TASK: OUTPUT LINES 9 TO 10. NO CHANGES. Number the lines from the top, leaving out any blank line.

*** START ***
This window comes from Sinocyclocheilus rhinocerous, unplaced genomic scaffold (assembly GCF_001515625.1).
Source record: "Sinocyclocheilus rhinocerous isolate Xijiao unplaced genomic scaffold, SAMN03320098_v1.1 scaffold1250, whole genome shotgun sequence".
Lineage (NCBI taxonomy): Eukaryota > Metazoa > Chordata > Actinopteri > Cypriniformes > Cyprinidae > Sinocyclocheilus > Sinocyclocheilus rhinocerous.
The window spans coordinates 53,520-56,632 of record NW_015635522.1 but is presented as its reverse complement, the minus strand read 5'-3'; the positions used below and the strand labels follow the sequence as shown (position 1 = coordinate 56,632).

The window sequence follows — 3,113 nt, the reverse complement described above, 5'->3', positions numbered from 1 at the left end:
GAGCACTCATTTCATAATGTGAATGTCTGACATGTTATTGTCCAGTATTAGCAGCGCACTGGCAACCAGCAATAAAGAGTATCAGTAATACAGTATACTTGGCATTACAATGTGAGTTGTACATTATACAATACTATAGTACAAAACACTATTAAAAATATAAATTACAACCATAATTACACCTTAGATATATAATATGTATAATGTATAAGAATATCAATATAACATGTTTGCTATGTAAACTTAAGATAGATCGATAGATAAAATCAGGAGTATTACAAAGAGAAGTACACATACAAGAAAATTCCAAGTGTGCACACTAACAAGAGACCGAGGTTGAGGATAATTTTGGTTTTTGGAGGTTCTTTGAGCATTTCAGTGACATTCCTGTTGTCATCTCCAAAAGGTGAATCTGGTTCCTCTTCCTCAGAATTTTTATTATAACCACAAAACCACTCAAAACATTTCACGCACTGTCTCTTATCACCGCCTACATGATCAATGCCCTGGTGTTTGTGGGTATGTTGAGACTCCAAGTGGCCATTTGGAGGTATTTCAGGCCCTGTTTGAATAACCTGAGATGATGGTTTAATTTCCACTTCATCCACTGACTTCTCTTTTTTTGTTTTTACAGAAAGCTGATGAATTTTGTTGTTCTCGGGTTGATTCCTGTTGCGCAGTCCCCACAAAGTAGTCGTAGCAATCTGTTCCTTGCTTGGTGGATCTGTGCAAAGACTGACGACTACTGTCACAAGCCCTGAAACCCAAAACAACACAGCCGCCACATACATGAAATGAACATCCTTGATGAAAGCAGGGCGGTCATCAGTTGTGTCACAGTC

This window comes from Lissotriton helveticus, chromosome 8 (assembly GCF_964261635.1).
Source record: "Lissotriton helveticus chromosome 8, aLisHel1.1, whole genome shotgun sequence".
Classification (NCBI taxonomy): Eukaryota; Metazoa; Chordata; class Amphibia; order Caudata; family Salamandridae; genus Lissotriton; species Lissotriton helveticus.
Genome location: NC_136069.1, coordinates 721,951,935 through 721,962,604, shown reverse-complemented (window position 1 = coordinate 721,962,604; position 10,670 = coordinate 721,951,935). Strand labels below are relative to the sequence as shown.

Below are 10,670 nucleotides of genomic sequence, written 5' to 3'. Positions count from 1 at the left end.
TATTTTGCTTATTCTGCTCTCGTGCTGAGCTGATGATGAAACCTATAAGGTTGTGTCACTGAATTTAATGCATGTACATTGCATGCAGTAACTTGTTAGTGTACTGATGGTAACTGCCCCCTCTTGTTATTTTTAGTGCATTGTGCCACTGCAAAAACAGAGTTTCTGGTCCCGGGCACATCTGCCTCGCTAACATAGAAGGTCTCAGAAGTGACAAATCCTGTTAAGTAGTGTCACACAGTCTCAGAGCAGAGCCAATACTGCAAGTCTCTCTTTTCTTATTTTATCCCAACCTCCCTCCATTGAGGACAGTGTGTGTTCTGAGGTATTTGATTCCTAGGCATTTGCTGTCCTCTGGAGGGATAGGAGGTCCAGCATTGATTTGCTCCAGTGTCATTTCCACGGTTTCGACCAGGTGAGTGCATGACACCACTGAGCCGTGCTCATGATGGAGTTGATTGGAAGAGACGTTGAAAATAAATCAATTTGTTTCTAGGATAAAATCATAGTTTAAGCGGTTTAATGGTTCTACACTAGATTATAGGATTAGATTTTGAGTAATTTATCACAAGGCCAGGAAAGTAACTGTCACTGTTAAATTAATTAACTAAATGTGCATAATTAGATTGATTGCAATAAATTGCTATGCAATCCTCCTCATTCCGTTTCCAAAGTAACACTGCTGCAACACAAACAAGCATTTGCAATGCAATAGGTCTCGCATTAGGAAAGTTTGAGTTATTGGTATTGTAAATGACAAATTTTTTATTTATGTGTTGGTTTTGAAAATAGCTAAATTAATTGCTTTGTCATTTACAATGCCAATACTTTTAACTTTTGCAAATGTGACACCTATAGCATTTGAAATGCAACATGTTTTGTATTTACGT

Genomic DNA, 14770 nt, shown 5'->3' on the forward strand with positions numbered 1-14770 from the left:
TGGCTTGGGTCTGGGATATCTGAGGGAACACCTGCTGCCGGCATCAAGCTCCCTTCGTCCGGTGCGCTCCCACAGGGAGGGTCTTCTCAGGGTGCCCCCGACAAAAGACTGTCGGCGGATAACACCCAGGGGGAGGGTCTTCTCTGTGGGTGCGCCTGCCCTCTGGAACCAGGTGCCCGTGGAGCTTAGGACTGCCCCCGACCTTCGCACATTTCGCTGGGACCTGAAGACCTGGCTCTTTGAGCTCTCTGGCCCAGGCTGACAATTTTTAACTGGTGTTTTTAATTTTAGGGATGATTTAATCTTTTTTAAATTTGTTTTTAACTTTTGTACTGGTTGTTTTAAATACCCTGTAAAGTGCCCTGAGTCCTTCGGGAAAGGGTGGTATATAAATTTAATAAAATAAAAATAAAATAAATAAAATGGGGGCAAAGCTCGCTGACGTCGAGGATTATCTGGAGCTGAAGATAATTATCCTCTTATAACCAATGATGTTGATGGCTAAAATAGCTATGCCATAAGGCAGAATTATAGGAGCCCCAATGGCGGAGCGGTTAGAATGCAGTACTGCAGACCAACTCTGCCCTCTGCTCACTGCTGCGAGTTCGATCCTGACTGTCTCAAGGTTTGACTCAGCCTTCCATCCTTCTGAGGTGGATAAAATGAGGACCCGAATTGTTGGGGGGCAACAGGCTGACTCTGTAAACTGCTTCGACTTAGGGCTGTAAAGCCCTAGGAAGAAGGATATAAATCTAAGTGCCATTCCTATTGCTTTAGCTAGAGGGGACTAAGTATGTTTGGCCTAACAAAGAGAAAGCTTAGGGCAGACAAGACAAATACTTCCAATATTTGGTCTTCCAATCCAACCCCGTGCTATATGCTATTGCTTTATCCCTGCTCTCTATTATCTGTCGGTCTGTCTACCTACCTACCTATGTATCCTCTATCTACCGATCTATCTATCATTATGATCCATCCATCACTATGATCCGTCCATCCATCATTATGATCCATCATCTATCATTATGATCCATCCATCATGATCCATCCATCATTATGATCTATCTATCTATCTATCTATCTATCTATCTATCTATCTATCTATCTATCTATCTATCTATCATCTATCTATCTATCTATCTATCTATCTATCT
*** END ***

Classification (NCBI taxonomy): Eukaryota; Metazoa; Chordata; class Amphibia; order Caudata; family Salamandridae; genus Lissotriton; species Lissotriton helveticus.
Genome location: NC_136069.1, coordinates 721,951,935 through 721,962,604, shown reverse-complemented (window position 1 = coordinate 721,962,604; position 10,670 = coordinate 721,951,935). Strand labels below are relative to the sequence as shown.